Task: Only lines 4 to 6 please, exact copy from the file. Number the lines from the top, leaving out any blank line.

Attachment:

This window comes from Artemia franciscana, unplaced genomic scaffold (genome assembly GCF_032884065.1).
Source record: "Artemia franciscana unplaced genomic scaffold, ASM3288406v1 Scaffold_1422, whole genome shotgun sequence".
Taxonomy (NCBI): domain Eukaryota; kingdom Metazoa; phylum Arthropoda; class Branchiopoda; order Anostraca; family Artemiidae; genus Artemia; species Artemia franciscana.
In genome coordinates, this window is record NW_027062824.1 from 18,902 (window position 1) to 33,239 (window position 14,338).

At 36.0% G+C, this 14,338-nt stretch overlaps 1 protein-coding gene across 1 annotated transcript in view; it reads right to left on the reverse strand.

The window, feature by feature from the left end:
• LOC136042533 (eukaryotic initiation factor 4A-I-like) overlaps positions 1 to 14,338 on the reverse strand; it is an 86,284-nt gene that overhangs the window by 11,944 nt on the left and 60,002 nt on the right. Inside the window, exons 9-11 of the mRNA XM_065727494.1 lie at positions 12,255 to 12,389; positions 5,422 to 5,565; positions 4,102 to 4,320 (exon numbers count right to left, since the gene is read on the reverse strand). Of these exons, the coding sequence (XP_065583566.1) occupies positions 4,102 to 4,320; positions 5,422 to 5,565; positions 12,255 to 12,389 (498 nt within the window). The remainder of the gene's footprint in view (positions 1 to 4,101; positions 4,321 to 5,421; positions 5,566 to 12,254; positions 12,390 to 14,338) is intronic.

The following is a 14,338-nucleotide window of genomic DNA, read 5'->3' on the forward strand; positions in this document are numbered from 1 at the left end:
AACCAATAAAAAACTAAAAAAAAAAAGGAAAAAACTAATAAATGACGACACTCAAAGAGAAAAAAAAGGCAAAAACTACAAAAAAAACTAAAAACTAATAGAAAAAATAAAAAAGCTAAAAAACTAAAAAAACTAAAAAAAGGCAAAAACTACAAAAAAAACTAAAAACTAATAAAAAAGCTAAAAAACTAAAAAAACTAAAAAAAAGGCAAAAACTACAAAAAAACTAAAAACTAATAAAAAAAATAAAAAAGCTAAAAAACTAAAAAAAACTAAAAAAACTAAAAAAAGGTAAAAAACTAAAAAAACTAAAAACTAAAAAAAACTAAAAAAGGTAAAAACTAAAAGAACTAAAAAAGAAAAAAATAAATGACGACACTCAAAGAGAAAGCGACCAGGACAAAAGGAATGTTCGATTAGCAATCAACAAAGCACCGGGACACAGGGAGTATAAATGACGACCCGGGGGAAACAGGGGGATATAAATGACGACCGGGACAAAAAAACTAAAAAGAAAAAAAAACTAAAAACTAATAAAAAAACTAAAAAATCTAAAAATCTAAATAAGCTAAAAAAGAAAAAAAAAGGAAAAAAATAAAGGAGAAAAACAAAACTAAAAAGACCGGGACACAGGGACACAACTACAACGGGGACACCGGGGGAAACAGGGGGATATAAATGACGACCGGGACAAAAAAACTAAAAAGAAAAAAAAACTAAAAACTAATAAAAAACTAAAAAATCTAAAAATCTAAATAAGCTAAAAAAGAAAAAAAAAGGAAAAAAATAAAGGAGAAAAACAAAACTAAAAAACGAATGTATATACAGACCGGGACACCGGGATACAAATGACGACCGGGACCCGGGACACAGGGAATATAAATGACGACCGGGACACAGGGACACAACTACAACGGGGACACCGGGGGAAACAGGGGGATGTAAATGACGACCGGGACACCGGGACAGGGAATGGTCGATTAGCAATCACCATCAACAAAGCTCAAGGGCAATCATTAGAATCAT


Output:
In genome coordinates, this window is record NW_027062824.1 from 18,902 (window position 1) to 33,239 (window position 14,338).

At 36.0% G+C, this 14,338-nt stretch overlaps 1 protein-coding gene across 1 annotated transcript in view; it reads right to left on the reverse strand.

The window, feature by feature from the left end: